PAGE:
Ronan Farrow Daily   |  April 30, 2014

A 'wild new experiment' on human beings

Mother Jones’ Stephanie Mencimer joins to discuss the execution of one death row inmate in Oklahoma that went awry and the experimental drugs that were used for it.

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This content comes from Closed Captioning that was broadcast along with this program.

>>> in just under an hour oklahoma governor mary fallin is hosting a press conference to discuss the famously grisly execution of this death row inmate that went awry last night. we want to look at that for a moment. last night as i mentioned the state of oklahoma injected clayton lockett with an experimental mix of drugs. they refuse to disclose the source. here's what happened according to the reporter in the room. 6:23 p.m . execution begins. 6:28 p.m . inmate shivering, shaking, gritting his teeth. 6:38 to:39 p.m. inmate appears to be struggling. trying to talk. says, man. appears to be trying to get up. finally it was announced that the execution had failed. as a result, clayton lockett died of a massive heart attack 40 minutes after oklahoma began trying to kill him. just last month nbc affiliate kfor spoke to lockett's stepmother, ladonna holland, who expressed the family's fears about this exact kind of outcome.

>> i know he's scared. he says that he's not as scared of the dying as much as the drugs that's being administered. i want to know what mixture of drugs are you going to use now? is this going to cause horrible pain?

>> lockett had sued the state for refusing to disclose those details about the drugs' origins. his attorney was outraged at what he saw last night when the state rushed, ignored lockett's appeal and went ahead with the execution anyway. listen to him.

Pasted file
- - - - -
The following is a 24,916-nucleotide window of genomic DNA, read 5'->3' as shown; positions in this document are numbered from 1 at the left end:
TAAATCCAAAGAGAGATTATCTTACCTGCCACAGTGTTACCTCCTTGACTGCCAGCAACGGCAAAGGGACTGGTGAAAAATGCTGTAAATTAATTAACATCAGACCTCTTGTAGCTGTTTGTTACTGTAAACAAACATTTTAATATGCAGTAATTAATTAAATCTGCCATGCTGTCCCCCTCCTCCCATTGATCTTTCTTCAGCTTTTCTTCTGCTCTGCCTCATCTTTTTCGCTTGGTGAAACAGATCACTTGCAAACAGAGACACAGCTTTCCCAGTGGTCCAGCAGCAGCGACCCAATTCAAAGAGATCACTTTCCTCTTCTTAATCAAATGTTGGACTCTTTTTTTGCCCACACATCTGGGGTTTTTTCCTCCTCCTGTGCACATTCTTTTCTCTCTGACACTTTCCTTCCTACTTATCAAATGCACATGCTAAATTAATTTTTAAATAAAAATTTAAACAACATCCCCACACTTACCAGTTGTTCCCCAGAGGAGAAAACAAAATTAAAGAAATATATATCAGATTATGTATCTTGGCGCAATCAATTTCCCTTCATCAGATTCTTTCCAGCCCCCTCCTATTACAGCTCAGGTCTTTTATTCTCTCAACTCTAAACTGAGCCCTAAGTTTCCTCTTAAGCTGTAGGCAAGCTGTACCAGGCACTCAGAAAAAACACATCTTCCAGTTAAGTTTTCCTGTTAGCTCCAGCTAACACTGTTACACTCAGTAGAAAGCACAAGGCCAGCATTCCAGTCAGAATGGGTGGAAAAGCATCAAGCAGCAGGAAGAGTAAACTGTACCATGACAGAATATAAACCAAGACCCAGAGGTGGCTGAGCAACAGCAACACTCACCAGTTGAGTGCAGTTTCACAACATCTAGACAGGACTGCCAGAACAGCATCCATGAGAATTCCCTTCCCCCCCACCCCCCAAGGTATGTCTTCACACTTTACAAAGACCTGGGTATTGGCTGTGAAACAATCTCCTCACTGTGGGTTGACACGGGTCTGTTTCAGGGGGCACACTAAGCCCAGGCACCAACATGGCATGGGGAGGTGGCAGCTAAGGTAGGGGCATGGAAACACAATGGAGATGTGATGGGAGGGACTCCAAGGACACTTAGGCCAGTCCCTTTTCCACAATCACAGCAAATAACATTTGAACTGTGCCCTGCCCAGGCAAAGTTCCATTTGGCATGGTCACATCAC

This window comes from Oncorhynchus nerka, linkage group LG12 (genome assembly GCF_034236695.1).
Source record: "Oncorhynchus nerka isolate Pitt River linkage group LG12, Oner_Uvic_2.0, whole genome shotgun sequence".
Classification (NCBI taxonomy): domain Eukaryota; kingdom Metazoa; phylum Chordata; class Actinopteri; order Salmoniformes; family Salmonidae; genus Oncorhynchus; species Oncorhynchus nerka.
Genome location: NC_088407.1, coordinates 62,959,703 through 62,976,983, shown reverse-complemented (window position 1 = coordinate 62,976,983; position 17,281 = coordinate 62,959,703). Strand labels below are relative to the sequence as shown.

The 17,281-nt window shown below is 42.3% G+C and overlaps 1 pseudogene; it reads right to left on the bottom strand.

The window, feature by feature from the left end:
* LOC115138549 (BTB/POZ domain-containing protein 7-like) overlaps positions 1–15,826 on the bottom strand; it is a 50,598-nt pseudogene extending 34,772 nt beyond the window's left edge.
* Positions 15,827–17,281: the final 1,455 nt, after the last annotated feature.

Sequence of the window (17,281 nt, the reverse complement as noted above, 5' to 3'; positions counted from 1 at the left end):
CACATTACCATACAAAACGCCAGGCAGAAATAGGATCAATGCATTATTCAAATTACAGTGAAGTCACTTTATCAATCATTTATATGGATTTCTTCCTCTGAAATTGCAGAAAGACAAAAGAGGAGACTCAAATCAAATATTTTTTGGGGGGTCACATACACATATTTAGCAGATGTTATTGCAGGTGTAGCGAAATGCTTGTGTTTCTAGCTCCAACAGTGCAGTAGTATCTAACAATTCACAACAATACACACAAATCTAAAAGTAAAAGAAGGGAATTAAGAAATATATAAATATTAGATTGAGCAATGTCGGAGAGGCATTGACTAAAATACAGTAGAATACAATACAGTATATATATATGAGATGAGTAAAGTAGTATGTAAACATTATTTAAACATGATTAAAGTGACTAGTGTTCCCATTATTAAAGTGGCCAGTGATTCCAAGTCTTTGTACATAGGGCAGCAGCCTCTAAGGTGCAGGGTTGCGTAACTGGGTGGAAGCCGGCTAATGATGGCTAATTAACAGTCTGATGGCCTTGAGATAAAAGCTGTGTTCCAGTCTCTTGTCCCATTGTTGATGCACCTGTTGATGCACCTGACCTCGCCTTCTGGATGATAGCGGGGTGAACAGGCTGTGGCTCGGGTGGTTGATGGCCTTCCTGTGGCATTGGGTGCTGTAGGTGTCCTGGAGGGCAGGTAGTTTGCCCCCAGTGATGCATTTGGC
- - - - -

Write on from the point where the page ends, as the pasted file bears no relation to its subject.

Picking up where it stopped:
>> this was a horrible thing to witness. one of the things he said was, something's wrong. he said, man, at one point. he kept trying to raise up. they wanted to hurry up and get it done. with as little transparency as possible. this is what they get.

>> just after lockett's execution went so awry, oklahoma governor mary fallin issued a stay of execution for the second inmate, charles warner , who was scheduled to die last night. look, these are some of america's worst criminals. warner raped and killed his girlfriend's 11-month-old daughter in 1997 . lockett shot a teenage girl and then buried her alive. the question on many people's minds is, should they die like this? joining me now is stephanie mensimer. stephanie , we know lockett and warner were appealing their death sentences . what was the state's rush to get these executions done last night?

>> well, the state has been actually trying to defend a larger statute that goes beyond these two men. they've been working very hard to hide the source of the drugs they're trying to use in these lethal executions. that's really what the legal issue was all about. and i think they were just hoping that no court was going to rule against them before they executed these guys. because they've -- they don't want anyone to know where they're getting the drugs. what's necessarily in them. and how they were manufactured.